- Climate Communications
With snow melting, Oroville managers plan to use mangled spillway
March 11, 2017
The massive snowpack in the mountains above Oroville Dam is beginning to melt as temperatures rise and could soon test the troubled reservoir with its biggest inflows since last month’s crisis.
Managers of the state-run dam say they’ll be forced to rely on the lake’s damaged main spillway to discharge water down the Feather River as soon as next Friday. The concrete chute, which partially collapsed last month amid heavy outflows, has been offline for repairs for nearly two weeks while reservoir levels have been down.
Officials with the state Department of Water Resources are confident the mangled spillway and the eroded hillside below it can handle the releases as they wait for drier months to make permanent fixes.
But the wild card remains the weather — how much water pours into the lake and how quickly.
“It’s going to start to get a lot of snowmelt coming in,” said Roger Bales, a professor of engineering at UC Merced and director of the Sierra Nevada Research Institute. “Depending on the flow rate that you put through there, there’s the potential for more damage and more deterioration.”
“Yes, I’m concerned,” he said. “Everyone has concerns.”
Problems at the nation’s tallest dam began Feb. 7 when a gaping hole emerged on the main spillway. Without the chute fully functional, lake water rose and days later poured over an emergency spillway, eroding the hillside beneath it. Fear that the hill would give way, sending water uncontrollably downstream, prompted the temporary evacuation of nearly 200,000 people.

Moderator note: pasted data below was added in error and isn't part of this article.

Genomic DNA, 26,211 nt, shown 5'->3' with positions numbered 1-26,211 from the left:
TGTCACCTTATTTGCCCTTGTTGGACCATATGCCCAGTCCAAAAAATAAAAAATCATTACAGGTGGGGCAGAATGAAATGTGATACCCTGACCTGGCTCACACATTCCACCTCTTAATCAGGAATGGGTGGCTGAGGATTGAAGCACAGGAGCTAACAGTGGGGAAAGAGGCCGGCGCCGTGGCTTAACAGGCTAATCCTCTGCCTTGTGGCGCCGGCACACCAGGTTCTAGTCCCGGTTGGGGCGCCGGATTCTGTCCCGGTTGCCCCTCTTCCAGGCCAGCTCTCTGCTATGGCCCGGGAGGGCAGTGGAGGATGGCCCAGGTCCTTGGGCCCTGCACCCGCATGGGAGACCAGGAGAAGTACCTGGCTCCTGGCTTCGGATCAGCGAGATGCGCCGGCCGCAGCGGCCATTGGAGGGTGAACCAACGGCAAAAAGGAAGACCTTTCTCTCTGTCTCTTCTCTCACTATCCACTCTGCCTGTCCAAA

The worst never came, but questions about why and how both spillways failed remain unresolved.
About 170 state employees alongside as many as 500 contractors have been working 24 hours a day to strengthen the lake’s crippled water outlets. Crews have reinforced the concrete main spillway and bolted it to the ground to prevent further collapse, while pouring concrete and laying heavy boulders beneath the emergency spillway to stabilize the scarred hillside.
Repairs have so far cost $100 million, through February, or about $4.7 million a day, according to the state. A long-term fix could be twice as much.
“Public safety is paramount, and we’ll be managing the reservoir through the spring runoff season to ensure public safety while we work towards (permanent) repairs,” said Department of Water Resources spokeswoman Lauren Bisnett in an email to The Chronicle.
Since the main spillway was taken offline Feb. 27, a move made possible when cool and dry weather limited runoff to the lake, workers have cleared out much of the broken-off concrete that washed from the main chute into the Feather River below — about 803,000 cubic yards of it, officials said.
Removing the concrete allowed operations to resume at the dam’s hydroelectric plant, which not only produces power but offers another outlet for water releases. The power station was shut down after the debris caused water to pool near the plant and threaten its turbines.
As lake levels begin to rise next week, state officials said, the powerhouse will release as much as 13,500 cubic feet of water per second, while the main spillway will release as much as 40,000 cubic feet of water per second.
While the reservoir can discharge as much as 150,000 cubic feet per second when everything’s working properly, the state anticipates that the lower outflow will be sufficient to accommodate the inflow from the mountains — at least in the short-term.
The lake level is expected to rise to 865 feet above sea level by late next week, but no higher. State officials are trying to keep the lake below 901 feet, the point at which water would begin pouring over the emergency spillway again.
Managing the lake level would be tricky this year even without the hobbled spillways. The mountains that feed the Feather River have the most snow they’ve accumulated in years, if not decades, promising near-record runoff in coming months.
In fact, Mount Lassen, to the north, has the state’s biggest snowpack in terms of water content, records show. The snow, which was 238.5 inches deep in the latest snow survey, contains about 118.5 inches of water.
“Everybody’s hope is that they’ll be able to keep up with the snowmelt without putting high flows over the (main) spillway,” said Bales, at UC Merced. “The big concern would be getting more rain during the snowmelt, because then you would have both coming in.”